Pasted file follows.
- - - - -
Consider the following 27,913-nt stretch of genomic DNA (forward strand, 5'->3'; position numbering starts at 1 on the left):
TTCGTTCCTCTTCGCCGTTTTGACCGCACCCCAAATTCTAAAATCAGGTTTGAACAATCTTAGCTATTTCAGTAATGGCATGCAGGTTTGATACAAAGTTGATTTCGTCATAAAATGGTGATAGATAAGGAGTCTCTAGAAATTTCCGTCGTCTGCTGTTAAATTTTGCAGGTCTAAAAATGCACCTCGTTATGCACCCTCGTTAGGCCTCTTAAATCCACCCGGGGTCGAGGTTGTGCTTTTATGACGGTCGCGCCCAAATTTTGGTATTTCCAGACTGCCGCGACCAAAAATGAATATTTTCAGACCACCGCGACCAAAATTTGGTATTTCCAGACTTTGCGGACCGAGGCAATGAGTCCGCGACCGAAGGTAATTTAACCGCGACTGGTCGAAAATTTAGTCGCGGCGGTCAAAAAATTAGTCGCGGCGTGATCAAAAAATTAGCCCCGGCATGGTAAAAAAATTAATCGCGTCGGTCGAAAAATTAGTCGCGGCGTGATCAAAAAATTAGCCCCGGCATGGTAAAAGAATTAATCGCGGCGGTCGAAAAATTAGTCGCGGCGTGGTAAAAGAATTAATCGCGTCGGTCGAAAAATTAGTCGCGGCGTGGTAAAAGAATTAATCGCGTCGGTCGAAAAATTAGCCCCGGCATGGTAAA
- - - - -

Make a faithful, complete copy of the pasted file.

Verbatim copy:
Consider the following 27,913-nt stretch of genomic DNA (forward strand, 5'->3'; position numbering starts at 1 on the left):
TTCGTTCCTCTTCGCCGTTTTGACCGCACCCCAAATTCTAAAATCAGGTTTGAACAATCTTAGCTATTTCAGTAATGGCATGCAGGTTTGATACAAAGTTGATTTCGTCATAAAATGGTGATAGATAAGGAGTCTCTAGAAATTTCCGTCGTCTGCTGTTAAATTTTGCAGGTCTAAAAATGCACCTCGTTATGCACCCTCGTTAGGCCTCTTAAATCCACCCGGGGTCGAGGTTGTGCTTTTATGACGGTCGCGCCCAAATTTTGGTATTTCCAGACTGCCGCGACCAAAAATGAATATTTTCAGACCACCGCGACCAAAATTTGGTATTTCCAGACTTTGCGGACCGAGGCAATGAGTCCGCGACCGAAGGTAATTTAACCGCGACTGGTCGAAAATTTAGTCGCGGCGGTCAAAAAATTAGTCGCGGCGTGATCAAAAAATTAGCCCCGGCATGGTAAAAAAATTAATCGCGTCGGTCGAAAAATTAGTCGCGGCGTGATCAAAAAATTAGCCCCGGCATGGTAAAAGAATTAATCGCGGCGGTCGAAAAATTAGTCGCGGCGTGGTAAAAGAATTAATCGCGTCGGTCGAAAAATTAGTCGCGGCGTGGTAAAAGAATTAATCGCGTCGGTCGAAAAATTAGCCCCGGCATGGTAAA